Rooted tunesKhagendra Kumar Limbu, who hails from Nepal’s east, has made it his personal mission to bring the traditional sounds of his home region to the fore
Limbu was born to a middle-class farming family in Taplejung, the second of five siblings. His childhood was fairly idyllic, he recalls, spent roaming about the village, swimming in the local river with friends and taking his family’s sheep and cattle to graze in the forests nearby. Among the things he loved doing back then was to play the flute, something he was already doing well by the time he was 10. “I had a cousin from Jhapa who had come to stay in our village,” Limbu says. “He was a fine flute player and he taught me.” As adept as young Khagendra soon grew at the flute, singing was a different ballgame altogether. “I loved going to cultural shows and dances that were held occasionally in the village, but I was always an observer,” he says. The highlight of the year would be when participants for the Birendra Shield would be picked out, a national level competition wherein a troupe from the village would take part to showcase the Limbu culture. Limbu grew up watching the Yeba Long, a form of dance, Ke Long, a dance ritual conducted during weddings, and Dhool Naach—and of course listening to the music that played as these were performed. As he grew older, he felt a strong pull towards these traditional tunes, particularly the songs played during the Dhaan Naach and Palam, and even learned the dances alongside.
After he’d taken his SLC exams, Limbu headed off to Dharan for his further studies, where he impressed quite a few classmates with his flute-playing skills, until one day he was asked if he’d like to join a band. The group, which called itself The Trial Run, comprised four others—Arun Rai, Purna Tamang, Bikash Rai, and Sanjeev Limbu. The band was fairly active, and even toured nearby districts, and for Limbu, these gigs represented his first exposure to playing for a live audience.
It was in fact that very tour that changed Limbu’s perspective. During one of their performances, in Khadbari, he had been about to sing an English number for the crowd, and was dressed “like a rock star”, he says. But he suddenly couldn’t remember the song anymore, and had to stop, with his band finishing up the session as best they could without the vocalist. “I learned something important that day,” Limbu says. “I realised that it’s important not to pretend to be something you’re not…I decided then and there that anything I did from that point on would be true to myself.” It’s a lesson he never wants to forget, he adds.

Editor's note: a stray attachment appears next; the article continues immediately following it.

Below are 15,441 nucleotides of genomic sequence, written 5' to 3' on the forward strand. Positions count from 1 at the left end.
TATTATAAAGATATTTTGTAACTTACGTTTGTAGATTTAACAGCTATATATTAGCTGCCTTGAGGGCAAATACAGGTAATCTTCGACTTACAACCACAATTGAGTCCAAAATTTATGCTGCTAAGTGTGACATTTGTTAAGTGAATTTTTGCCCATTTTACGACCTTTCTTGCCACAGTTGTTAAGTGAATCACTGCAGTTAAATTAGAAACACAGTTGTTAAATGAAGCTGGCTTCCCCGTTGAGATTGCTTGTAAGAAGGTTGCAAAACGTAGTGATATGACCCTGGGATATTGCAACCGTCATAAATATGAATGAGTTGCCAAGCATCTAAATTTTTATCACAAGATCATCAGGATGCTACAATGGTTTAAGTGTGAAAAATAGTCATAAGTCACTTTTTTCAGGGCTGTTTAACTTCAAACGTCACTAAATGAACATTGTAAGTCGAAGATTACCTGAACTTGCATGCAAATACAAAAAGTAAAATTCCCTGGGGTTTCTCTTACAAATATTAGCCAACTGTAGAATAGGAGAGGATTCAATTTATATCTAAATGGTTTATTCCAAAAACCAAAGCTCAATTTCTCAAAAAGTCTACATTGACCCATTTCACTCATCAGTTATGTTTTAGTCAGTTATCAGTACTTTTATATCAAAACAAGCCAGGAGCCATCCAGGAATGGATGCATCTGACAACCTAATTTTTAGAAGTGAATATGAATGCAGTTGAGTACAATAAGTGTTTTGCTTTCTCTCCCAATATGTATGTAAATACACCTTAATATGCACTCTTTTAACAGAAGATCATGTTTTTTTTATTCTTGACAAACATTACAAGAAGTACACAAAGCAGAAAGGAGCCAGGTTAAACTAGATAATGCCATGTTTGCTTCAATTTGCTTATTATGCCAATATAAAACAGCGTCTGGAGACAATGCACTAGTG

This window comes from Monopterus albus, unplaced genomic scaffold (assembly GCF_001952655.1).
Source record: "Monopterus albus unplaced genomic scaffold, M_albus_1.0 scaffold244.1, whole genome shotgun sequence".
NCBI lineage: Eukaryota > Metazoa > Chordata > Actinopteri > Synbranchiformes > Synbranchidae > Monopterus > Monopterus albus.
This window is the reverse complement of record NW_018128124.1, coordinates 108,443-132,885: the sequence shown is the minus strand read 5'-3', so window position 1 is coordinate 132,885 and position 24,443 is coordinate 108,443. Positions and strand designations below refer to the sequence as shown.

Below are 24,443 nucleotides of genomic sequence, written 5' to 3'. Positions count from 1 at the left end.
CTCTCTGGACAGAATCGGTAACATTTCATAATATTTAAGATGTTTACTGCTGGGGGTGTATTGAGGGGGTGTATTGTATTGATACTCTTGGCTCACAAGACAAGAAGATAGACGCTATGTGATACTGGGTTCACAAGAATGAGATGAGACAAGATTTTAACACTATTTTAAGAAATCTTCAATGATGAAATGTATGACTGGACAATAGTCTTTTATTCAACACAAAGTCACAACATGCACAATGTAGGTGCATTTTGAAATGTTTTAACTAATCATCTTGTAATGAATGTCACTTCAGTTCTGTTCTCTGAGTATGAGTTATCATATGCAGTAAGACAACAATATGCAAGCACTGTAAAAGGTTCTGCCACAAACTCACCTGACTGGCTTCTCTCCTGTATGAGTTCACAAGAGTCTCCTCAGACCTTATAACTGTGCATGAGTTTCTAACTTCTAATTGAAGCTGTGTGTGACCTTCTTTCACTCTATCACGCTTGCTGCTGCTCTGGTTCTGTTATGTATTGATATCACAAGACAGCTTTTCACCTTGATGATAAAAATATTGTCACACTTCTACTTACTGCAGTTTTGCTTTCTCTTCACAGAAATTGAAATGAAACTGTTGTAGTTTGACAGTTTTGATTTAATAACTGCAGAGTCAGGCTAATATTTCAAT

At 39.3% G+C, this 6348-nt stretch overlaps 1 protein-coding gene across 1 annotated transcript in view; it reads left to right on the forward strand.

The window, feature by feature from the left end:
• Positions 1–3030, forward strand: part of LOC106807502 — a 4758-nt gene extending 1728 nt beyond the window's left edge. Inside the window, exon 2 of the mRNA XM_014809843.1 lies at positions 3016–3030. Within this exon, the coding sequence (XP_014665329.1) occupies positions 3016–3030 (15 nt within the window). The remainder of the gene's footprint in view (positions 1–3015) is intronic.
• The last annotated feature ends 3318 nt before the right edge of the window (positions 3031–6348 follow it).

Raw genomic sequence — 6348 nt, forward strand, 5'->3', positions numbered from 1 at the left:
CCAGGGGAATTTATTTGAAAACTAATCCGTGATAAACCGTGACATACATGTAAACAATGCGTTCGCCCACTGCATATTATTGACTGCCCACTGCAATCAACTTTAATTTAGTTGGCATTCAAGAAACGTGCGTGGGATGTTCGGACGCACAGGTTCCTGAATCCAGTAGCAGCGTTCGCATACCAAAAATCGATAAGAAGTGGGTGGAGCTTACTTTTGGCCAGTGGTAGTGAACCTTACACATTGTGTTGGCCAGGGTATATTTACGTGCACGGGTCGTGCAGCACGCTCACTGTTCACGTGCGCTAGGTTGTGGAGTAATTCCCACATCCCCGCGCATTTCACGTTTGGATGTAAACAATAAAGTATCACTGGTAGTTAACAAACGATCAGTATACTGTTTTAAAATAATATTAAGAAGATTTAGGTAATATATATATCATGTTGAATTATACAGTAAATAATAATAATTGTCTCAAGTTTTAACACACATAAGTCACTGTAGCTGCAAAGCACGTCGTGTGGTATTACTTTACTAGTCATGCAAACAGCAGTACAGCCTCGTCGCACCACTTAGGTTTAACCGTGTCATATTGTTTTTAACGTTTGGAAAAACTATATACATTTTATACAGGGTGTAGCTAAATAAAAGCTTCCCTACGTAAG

Limbu came to the Capital in 1997 for his higher education—namely, a master’s degree at the Tribhuvan University. While he pursued his course in the English faculty, he also recorded his first album, titled Dhulo Lagchha Ki, a collection of eastern folk songs. Once he’d gotten his master’s, he wanted to return to his village and work on expanding educational facilities therein, but with the country deep in the grips of the Maoist insurgency at the time, conditions for such a venture were deemed ‘unfavourable’. So he continued working on his music, the only thing that he says gave him total solace.
In 2002, Limbu managed to establish a recording studio, the Yuba Cassette Centre. Financial support for the undertaking came from his brothers in the British Army, who would occasionally send him money. The studio’s existence meant it was now easy for him to record his later albums, spaced out with a couple of years between them. He also began performing more, the most memorable of which, he says, was the three-day concert he held in his village in 2007. “People could relate to everything I was singing about…it was very satisfying,” he says. The trip proved a hit in more ways than one, allowing as it did Limbu the time to document aspects of local culture on video and audio for future use as well.
After more than two decades of playing and composing tunes representative of his cultural identity, Limbu says he feels it was time well spent on doing something he truly believes in. He wishes more young people around the country would take an interest in promoting and preserving the melodies specific to their regions. “We often forget the kind of rich musical traditions we have in this country—we either take it for granted or aspire to learn more modern, more western techniques,” he says. “If only we learned to look inwards and explore our own musical history, we would find that there is much to be proud of.”